EGYPTIAN LEADER Anwar Sadat, US president Jimmy Carter and prime minister Menachem Begin meet at Camp David in September 1978.
(photo credit: CIA)
Egypt on Thursday published previously classified documents from its 1978 peace negotiations with Israel that called for full Palestinian autonomy in the West Bank and Gaza Strip within five years. The talks resulted in the Camp David Accords, comprising one deal pertaining to the Palestinian issue and a second that formed the foundation of the comprehensive Israel-Egypt treaty forged a year later. The Accords were signed by then-Israeli prime minister Menachem Begin as well as former Egyptian and American presidents Anwar Sadat and Jimmy Carter.
The document regarding the Palestinians, titled "A Framework for Peace in the Middle East," envisioned a five-year transitional period beginning with the establishment of an elected Palestinian body to administer the territories captured by Israel in the 1967 war. The Israeli military government would thereafter cease to operate in these self-ruled regions, although the terms of the pact provided for the Israel Defense Forces to remain in certain areas for an undefined period of time.
After the interim period, final-status negotiations were to be held to hash out the details of an end-of-claims agreement. Notably, the initial framework did not include mention of the status of Jerusalem or Palestinian refugees.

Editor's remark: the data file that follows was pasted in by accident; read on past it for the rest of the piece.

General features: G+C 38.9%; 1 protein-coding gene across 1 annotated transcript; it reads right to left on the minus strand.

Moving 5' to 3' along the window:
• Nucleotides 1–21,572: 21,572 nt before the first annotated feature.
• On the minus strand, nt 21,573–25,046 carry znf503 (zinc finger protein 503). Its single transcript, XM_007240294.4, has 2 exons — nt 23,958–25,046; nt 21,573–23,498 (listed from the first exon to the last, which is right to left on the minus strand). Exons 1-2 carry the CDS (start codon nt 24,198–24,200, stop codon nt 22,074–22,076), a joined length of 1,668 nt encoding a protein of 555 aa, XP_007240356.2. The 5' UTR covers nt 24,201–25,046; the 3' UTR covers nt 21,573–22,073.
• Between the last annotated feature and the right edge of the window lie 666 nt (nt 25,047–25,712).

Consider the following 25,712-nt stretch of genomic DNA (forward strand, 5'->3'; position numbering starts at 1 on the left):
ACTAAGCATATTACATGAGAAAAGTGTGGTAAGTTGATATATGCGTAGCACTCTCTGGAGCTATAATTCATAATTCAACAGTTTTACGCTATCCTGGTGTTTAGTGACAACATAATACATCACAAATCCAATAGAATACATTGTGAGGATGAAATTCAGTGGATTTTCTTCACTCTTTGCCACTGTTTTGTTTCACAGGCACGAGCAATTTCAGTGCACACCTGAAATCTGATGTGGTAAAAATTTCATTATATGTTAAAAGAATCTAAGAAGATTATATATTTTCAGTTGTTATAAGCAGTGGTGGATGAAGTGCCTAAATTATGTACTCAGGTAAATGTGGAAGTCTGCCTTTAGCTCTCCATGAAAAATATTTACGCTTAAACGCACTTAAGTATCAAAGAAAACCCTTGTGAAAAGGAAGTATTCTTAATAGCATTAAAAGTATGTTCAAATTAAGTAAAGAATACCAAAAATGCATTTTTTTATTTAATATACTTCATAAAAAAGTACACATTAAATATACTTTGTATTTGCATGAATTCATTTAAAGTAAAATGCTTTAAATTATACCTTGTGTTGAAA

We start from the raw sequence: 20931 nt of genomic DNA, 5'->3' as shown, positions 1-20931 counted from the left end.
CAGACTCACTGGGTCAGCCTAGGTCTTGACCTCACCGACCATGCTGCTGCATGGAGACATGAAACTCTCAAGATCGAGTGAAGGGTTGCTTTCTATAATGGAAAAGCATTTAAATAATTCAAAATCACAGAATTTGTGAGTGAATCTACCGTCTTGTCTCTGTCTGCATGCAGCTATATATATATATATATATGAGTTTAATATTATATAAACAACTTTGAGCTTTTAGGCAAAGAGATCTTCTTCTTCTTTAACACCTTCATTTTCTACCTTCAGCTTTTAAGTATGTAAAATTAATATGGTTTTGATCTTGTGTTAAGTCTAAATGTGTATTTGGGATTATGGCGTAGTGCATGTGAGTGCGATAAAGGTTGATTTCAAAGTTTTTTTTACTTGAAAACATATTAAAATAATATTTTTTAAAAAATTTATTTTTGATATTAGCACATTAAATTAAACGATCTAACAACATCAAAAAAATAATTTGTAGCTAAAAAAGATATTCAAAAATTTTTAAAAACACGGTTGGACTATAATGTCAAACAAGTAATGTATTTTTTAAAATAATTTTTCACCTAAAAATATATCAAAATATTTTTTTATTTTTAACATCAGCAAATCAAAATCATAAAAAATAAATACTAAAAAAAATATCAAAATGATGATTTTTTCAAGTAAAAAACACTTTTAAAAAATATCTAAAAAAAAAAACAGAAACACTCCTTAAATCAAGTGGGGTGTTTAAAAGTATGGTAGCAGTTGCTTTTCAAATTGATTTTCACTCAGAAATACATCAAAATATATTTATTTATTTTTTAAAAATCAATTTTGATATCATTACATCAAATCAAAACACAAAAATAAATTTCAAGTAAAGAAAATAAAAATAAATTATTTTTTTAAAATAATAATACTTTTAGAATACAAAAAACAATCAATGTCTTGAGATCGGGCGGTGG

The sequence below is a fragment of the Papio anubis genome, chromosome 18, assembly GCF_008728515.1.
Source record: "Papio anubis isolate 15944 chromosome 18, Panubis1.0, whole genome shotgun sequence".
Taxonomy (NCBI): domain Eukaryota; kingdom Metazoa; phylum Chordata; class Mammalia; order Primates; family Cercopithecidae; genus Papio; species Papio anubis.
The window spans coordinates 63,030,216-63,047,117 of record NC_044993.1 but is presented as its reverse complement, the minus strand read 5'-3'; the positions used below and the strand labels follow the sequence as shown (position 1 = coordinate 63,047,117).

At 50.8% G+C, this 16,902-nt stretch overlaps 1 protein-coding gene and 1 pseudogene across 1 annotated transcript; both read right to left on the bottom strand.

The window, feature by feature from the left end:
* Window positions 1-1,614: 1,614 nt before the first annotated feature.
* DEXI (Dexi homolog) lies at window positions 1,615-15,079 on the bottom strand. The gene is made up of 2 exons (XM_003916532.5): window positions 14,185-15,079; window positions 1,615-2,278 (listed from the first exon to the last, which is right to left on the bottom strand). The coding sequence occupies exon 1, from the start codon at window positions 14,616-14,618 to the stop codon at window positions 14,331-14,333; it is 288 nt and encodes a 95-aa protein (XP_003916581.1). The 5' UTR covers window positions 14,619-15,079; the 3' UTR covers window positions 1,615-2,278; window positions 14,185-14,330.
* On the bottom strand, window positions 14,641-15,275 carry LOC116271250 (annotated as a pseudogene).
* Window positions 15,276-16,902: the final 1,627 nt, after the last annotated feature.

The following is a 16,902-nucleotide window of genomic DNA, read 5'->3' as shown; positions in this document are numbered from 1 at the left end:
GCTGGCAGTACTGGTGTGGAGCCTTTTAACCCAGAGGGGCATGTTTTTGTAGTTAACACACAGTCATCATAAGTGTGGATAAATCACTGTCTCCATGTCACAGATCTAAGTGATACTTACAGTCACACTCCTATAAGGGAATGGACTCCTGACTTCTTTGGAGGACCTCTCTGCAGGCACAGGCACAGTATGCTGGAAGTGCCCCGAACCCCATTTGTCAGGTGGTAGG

Some analysts believe that the document was published now, to coincide with the 40th anniversary of the Accords, as a poke in the eye of United States President Donald Trump, whose administration was boycotted by the Palestinian Authority following Washington's recognition in December of Jerusalem as Israel's capital. High-ranking Palestinian officials, including PA leader Mahmoud Abbas, repeatedly have leveled fierce criticism against the White House, which they accuse of being biased in favor of Israel and of attempting to "liquidate" the Palestinian cause through a yet-unveiled peace proposal.
In response, President Trump has cut off hundreds of millions of dollars in aid to the PA
and to programs in the West Bank and Gaza, including funds earmarked for the United Nations Relief and Works Agency, which tends to Palestinian refugees.
By contrast, others believe Cairo's move was prompted by a desire to remind the Palestinians of what is at stake should Abbas continue to reject out-of-hand President Trump's eighteen-months-in-the-making so-called "deal of the century." In fact, one Palestinian official who spoke to The Media Line on condition of anonymity contended that Egyptian President Abdel al-Fattah al-Sisi was in the US's corner, especially since Washington earlier this month released $1.2 billion in military aid to Egypt previously suspended over human rights concerns.
Abbas has in recent months clashed with Cairo, which is mediating a process aimed at ending the decade-long feud between the PA-governed West Bank and Hamas-ruled Gaza.
President Trump has offered to meet with Abbas at the upcoming opening session of the United Nations General Assembly, an overture that to date has been declined.
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